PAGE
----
2.5/5 - Fair
Jeffrey M

Super Reviewer

December 25, 2012
The Words is a film that seemingly offers an interesting premise, but doesn't quite follow through with its delivery. It involves a number of story lines, some of which are certainly more interesting than others, with the Quaid story-line never seeming to work. In that sense, the script is a mixed bag, with some good dialogue (delivered by Jeremy Irons of course), and some smart uses of flashbacks, but at the same time it's seemingly overly-written, with too many threads that don't seem to connect. This gives the film a certain disjointed, unpolished feeling.

The acting, however, is pretty strong throughout, with Bradley Cooper and Jeremy Irons making for an interesting pairing. A lot of the scenes were staged well, with a consistent tone, and a respect for the talents involved. The script, however, never gives them much to work with, with its constant shifts and lack of a coherent through-line. This makes the film seem a bit meandering in that it never seems to quite pull itself together.

The message, that of the past coming back to haunt us, dealing with our limitations, and the fear of inadequacy, I appreciated, and the film certainly had moments in which it conveyed all of these films well. Overall, however, it simply didn't have the narrative to give it the necessary engagement. As such, it fails on a cinematic level, seeming more fitted for a book or even a stage play.

2.5/5 Stars
Jeff B.
Jeff B.

Super Reviewer

September 24, 2012
This reviewer has some words for this flick and they're mostly glowing. Indeed, showcasing lines to be appreciated, Bradley Cooper's crowd-pleasing latest shows near limitless A-team entertainment potential despite its literary pedigree. Not that the world of book publishing is stodgy, mind. It just doesn't prove a sexy selling point when it comes to movie marketing...and that goes double for this flick's title, The Words. And no, it's not a sequel to The Reader. Rather, this film enfolds as a slick H'Wood presentation of a complex well-written script that strangely never feels like slick H'Wood filmmaking. Indeed, like sands through an hourglass, The Words smartly fall into place.

In this PG-13-rated drama, a celebrated novelist (Dennis Quaid) dogged by a persistent student (Olivia Wilde) presents the story of a young writer (Cooper) who sees his literary star rise after having the great American novel published in his name...only he didn't write it and the past (Irons) returns to haunt him.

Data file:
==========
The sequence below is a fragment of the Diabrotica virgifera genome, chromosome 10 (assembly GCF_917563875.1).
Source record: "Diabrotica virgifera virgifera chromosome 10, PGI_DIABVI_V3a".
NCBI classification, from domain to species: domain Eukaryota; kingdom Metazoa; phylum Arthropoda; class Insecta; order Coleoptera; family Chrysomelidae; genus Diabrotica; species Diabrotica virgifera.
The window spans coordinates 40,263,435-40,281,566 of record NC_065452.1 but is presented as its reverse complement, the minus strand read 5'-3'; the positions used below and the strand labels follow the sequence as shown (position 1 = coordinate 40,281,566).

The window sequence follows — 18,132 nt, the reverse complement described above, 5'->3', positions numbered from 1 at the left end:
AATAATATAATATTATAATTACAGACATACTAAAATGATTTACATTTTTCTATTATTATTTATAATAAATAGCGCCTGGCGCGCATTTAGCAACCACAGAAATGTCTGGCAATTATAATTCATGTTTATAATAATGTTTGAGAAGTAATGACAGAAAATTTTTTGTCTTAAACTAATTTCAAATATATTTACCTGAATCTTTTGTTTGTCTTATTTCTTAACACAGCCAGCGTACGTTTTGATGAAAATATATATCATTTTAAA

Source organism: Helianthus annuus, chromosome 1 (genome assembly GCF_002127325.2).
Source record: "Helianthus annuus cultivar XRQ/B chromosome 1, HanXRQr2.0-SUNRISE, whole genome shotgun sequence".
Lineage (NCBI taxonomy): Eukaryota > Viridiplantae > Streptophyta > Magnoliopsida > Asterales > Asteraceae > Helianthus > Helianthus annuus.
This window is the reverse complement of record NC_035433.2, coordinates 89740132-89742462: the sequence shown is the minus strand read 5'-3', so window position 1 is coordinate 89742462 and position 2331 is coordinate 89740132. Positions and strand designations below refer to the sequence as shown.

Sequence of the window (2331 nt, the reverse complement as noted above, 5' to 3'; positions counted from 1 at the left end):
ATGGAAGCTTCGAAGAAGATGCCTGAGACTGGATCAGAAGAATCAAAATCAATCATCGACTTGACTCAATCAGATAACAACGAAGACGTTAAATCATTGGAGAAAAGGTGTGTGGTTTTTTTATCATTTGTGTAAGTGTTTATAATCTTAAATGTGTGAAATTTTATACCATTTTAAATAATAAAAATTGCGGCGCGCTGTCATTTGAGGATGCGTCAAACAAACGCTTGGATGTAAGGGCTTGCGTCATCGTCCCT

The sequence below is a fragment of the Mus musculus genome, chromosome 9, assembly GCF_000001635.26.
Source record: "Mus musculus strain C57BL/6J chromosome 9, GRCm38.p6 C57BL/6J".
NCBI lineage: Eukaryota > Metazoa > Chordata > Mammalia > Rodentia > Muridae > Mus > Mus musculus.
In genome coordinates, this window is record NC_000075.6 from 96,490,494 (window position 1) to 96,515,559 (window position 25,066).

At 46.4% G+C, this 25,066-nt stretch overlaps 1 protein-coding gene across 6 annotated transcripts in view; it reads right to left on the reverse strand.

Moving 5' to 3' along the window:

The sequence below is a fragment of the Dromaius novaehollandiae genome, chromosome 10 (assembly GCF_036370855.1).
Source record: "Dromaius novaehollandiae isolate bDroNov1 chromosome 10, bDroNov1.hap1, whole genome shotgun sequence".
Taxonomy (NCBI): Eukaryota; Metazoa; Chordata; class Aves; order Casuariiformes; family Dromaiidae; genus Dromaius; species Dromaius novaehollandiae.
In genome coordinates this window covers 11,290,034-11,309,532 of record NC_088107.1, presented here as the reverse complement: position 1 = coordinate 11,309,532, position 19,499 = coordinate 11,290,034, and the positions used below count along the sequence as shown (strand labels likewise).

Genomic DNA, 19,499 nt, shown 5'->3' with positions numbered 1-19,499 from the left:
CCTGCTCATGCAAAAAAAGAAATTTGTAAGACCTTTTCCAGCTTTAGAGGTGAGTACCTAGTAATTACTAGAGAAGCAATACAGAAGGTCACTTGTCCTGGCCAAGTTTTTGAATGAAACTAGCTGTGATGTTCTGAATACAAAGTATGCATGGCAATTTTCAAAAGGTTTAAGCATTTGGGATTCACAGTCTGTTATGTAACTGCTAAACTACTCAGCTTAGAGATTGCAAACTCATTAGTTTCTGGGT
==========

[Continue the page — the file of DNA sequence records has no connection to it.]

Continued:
Here, Cooper headlines an A-List cast that includes Irons, Quaid, Zoe Saldana, Wilde, Ben Barnes, and J.K. Simmons. Granted, in their few scenes together, Irons acts circles around Cooper, but the young star certainly has likability and charisma in spades. His chops help to sell through the high fallutin' concept, which is a multi-layered intersection of separate stories within stories (think: The Hours, but with egomaniacal good-looking novelists and less culpability). The true accolades belong to co-writers and directors Brian Klugman and Sternthal, however. Without The Words, such performances - however well played - would be for naught.

Bottom line: More than Words.
Christopher H

Super Reviewer

April 2, 2012
As much as "The Words" is a rehashing of films and stories that came before it, this literature drama still poses a set of important and thought-provoking questions about morality. Personally, I was engulfed in the film, which could have easily been a painstakingly straightforward drama, yet instead takes a much more layered approach to the storytelling process. I was easily able to put myself in Bradley Cooper's shoes and ask the same tough questions he faced. Although some of the twists of the plot are telegraphed well before their "reveals", the acting is high caliber enough to carry the film through all of its endings, or lack thereof.